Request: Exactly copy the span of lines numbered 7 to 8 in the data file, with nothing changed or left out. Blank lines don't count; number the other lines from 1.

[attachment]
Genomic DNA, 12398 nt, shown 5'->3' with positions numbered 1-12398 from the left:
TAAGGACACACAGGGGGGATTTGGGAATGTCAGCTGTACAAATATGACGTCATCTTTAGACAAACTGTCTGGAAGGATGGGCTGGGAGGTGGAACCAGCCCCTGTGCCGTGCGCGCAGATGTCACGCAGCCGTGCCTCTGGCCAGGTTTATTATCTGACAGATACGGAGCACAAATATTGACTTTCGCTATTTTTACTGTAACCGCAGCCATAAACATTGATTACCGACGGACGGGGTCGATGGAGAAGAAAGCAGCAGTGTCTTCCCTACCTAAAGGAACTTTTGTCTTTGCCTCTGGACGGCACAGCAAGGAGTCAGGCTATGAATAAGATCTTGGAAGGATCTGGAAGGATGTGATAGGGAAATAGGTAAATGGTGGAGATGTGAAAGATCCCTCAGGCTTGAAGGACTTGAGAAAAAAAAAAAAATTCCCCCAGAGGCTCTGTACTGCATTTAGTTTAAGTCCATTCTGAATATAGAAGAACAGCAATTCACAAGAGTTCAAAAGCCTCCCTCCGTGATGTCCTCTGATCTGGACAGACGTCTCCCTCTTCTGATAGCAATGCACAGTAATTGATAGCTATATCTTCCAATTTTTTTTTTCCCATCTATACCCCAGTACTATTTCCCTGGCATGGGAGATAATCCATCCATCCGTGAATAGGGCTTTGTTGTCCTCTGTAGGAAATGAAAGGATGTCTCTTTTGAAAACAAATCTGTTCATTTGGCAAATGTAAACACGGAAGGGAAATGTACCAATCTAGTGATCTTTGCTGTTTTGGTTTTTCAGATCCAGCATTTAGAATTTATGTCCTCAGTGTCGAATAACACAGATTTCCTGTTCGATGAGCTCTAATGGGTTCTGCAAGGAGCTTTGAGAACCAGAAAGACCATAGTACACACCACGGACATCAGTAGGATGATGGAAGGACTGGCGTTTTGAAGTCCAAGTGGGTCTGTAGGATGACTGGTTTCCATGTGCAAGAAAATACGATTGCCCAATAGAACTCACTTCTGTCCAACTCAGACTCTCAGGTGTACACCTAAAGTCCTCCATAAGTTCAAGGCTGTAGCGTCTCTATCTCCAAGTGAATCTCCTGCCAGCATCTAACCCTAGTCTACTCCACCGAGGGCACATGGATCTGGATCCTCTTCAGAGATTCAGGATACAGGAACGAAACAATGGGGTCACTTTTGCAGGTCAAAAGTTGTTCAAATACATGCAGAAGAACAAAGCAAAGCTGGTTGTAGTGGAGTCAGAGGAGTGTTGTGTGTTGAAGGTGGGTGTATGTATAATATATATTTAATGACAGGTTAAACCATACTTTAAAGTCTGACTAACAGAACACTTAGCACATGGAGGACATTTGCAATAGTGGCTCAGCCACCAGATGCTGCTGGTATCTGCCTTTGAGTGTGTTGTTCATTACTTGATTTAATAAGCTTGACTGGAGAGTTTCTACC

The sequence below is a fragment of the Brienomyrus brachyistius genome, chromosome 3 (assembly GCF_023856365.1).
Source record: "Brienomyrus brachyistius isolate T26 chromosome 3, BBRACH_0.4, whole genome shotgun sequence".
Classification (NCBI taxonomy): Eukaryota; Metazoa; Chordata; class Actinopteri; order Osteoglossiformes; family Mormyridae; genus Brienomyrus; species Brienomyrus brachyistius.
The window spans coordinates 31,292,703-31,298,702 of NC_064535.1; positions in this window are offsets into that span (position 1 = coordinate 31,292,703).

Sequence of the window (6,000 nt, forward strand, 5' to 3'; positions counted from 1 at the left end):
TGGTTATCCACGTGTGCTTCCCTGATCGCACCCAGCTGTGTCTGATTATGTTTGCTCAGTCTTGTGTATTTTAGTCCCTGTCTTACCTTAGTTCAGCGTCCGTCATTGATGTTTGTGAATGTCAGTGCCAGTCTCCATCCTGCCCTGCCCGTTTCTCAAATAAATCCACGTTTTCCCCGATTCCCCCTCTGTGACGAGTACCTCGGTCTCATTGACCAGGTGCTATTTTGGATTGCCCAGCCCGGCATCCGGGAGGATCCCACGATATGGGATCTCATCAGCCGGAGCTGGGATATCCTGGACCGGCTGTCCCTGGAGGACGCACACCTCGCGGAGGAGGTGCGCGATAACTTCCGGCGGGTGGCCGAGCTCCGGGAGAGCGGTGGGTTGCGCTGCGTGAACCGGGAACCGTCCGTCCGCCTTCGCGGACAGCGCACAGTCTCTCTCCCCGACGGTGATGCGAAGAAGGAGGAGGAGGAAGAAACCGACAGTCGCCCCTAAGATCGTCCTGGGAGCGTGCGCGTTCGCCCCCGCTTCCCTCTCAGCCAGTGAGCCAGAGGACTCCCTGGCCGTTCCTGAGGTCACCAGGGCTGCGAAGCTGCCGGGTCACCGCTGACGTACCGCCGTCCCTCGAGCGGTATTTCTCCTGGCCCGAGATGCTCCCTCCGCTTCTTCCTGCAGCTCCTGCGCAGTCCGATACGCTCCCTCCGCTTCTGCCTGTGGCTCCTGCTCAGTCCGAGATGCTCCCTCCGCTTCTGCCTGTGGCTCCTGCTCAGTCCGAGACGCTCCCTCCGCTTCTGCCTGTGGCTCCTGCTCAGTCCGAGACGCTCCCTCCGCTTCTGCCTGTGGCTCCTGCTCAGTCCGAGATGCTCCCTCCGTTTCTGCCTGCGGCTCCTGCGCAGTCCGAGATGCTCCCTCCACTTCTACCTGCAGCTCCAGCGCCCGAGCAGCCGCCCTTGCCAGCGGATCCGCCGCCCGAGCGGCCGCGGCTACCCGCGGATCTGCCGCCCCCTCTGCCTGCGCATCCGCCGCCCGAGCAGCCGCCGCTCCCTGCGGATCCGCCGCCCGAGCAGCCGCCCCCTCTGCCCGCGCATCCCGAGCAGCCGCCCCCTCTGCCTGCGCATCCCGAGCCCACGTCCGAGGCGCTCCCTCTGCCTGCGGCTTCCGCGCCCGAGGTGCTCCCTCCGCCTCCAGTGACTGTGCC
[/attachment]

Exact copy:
Sequence of the window (6,000 nt, forward strand, 5' to 3'; positions counted from 1 at the left end):
TGGTTATCCACGTGTGCTTCCCTGATCGCACCCAGCTGTGTCTGATTATGTTTGCTCAGTCTTGTGTATTTTAGTCCCTGTCTTACCTTAGTTCAGCGTCCGTCATTGATGTTTGTGAATGTCAGTGCCAGTCTCCATCCTGCCCTGCCCGTTTCTCAAATAAATCCACGTTTTCCCCGATTCCCCCTCTGTGACGAGTACCTCGGTCTCATTGACCAGGTGCTATTTTGGATTGCCCAGCCCGGCATCCGGGAGGATCCCACGATATGGGATCTCATCAGCCGGAGCTGGGATATCCTGGACCGGCTGTCCCTGGAGGACGCACACCTCGCGGAGGAGGTGCGCGATAACTTCCGGCGGGTGGCCGAGCTCCGGGAGAGCGGTGGGTTGCGCTGCGTGAACCGGGAACCGTCCGTCCGCCTTCGCGGACAGCGCACAGTCTCTCTCCCCGACGGTGATGCGAAGAAGGAGGAGGAGGAAGAAACCGACAGTCGCCCCTAAGATCGTCCTGGGAGCGTGCGCGTTCGCCCCCGCTTCCCTCTCAGCCAGTGAGCCAGAGGACTCCCTGGCCGTTCCTGAGGTCACCAGGGCTGCGAAGCTGCCGGGTCACCGCTGACGTACCGCCGTCCCTCGAGCGGTATTTCTCCTGGCCCGAGATGCTCCCTCCGCTTCTTCCTGCAGCTCCTGCGCAGTCCGATACGCTCCCTCCGCTTCTGCCTGTGGCTCCTGCTCAGTCCGAGATGCTCCCTCCGCTTCTGCCTGTGGCTCCTGCTCAGTCCGAGACGCTCCCTCCGCTTCTGCCTGTGGCTCCTGCTCAGTCCGAGACGCTCCCTCCGCTTCTGCCTGTGGCTCCTGCTCAGTCCGAGATGCTCCCTCCGTTTCTGCCTGCGGCTCCTGCGCAGTCCGAGATGCTCCCTCCACTTCTACCTGCAGCTCCAGCGCCCGAGCAGCCGCCCTTGCCAGCGGATCCGCCGCCCGAGCGGCCGCGGCTACCCGCGGATCTGCCGCCCCCTCTGCCTGCGCATCCGCCGCCCGAGCAGCCGCCGCTCCCTGCGGATCCGCCGCCCGAGCAGCCGCCCCCTCTGCCCGCGCATCCCGAGCAGCCGCCCCCTCTGCCTGCGCATCCCGAGCCCACGTCCGAGGCGCTCCCTCTGCCTGCGGCTTCCGCGCCCGAGGTGCTCCCTCCGCCTCCAGTGACTGTGCC